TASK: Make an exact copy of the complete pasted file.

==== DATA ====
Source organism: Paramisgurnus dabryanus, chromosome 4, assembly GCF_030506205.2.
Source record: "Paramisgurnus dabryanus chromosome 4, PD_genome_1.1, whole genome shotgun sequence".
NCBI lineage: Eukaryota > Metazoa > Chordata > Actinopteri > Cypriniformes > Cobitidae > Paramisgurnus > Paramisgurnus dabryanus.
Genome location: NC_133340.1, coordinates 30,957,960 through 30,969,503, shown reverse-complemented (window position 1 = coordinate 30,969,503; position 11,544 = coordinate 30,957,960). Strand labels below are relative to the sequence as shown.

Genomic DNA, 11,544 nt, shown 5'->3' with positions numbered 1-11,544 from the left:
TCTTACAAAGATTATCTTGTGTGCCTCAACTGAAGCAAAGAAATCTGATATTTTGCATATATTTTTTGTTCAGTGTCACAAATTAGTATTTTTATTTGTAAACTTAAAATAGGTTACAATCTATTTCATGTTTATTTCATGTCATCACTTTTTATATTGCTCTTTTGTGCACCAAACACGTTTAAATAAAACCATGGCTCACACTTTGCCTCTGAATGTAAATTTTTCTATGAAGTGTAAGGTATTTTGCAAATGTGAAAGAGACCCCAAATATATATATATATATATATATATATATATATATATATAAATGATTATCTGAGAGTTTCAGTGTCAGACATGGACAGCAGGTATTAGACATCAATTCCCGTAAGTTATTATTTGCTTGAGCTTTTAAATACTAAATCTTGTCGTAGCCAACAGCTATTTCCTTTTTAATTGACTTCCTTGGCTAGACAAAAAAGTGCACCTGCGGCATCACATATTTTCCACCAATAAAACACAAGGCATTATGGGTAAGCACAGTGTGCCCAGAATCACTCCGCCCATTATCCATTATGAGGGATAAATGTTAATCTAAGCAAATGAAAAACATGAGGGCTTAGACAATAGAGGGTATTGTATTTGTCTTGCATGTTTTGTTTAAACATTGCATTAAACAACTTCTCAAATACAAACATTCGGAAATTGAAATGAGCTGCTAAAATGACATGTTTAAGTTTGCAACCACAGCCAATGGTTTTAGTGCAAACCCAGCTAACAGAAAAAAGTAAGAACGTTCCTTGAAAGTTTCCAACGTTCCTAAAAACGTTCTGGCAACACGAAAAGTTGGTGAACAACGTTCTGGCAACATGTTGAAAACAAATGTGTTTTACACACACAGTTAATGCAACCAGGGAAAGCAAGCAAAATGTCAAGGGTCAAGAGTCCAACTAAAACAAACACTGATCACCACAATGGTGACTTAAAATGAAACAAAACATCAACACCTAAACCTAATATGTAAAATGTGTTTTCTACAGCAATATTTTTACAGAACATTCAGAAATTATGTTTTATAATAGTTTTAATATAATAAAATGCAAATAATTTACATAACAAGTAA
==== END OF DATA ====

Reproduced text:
Source organism: Paramisgurnus dabryanus, chromosome 4, assembly GCF_030506205.2.
Source record: "Paramisgurnus dabryanus chromosome 4, PD_genome_1.1, whole genome shotgun sequence".
NCBI lineage: Eukaryota > Metazoa > Chordata > Actinopteri > Cypriniformes > Cobitidae > Paramisgurnus > Paramisgurnus dabryanus.
Genome location: NC_133340.1, coordinates 30,957,960 through 30,969,503, shown reverse-complemented (window position 1 = coordinate 30,969,503; position 11,544 = coordinate 30,957,960). Strand labels below are relative to the sequence as shown.

Genomic DNA, 11,544 nt, shown 5'->3' with positions numbered 1-11,544 from the left:
TCTTACAAAGATTATCTTGTGTGCCTCAACTGAAGCAAAGAAATCTGATATTTTGCATATATTTTTTGTTCAGTGTCACAAATTAGTATTTTTATTTGTAAACTTAAAATAGGTTACAATCTATTTCATGTTTATTTCATGTCATCACTTTTTATATTGCTCTTTTGTGCACCAAACACGTTTAAATAAAACCATGGCTCACACTTTGCCTCTGAATGTAAATTTTTCTATGAAGTGTAAGGTATTTTGCAAATGTGAAAGAGACCCCAAATATATATATATATATATATATATATATATATATATATAAATGATTATCTGAGAGTTTCAGTGTCAGACATGGACAGCAGGTATTAGACATCAATTCCCGTAAGTTATTATTTGCTTGAGCTTTTAAATACTAAATCTTGTCGTAGCCAACAGCTATTTCCTTTTTAATTGACTTCCTTGGCTAGACAAAAAAGTGCACCTGCGGCATCACATATTTTCCACCAATAAAACACAAGGCATTATGGGTAAGCACAGTGTGCCCAGAATCACTCCGCCCATTATCCATTATGAGGGATAAATGTTAATCTAAGCAAATGAAAAACATGAGGGCTTAGACAATAGAGGGTATTGTATTTGTCTTGCATGTTTTGTTTAAACATTGCATTAAACAACTTCTCAAATACAAACATTCGGAAATTGAAATGAGCTGCTAAAATGACATGTTTAAGTTTGCAACCACAGCCAATGGTTTTAGTGCAAACCCAGCTAACAGAAAAAAGTAAGAACGTTCCTTGAAAGTTTCCAACGTTCCTAAAAACGTTCTGGCAACACGAAAAGTTGGTGAACAACGTTCTGGCAACATGTTGAAAACAAATGTGTTTTACACACACAGTTAATGCAACCAGGGAAAGCAAGCAAAATGTCAAGGGTCAAGAGTCCAACTAAAACAAACACTGATCACCACAATGGTGACTTAAAATGAAACAAAACATCAACACCTAAACCTAATATGTAAAATGTGTTTTCTACAGCAATATTTTTACAGAACATTCAGAAATTATGTTTTATAATAGTTTTAATATAATAAAATGCAAATAATTTACATAACAAGTAA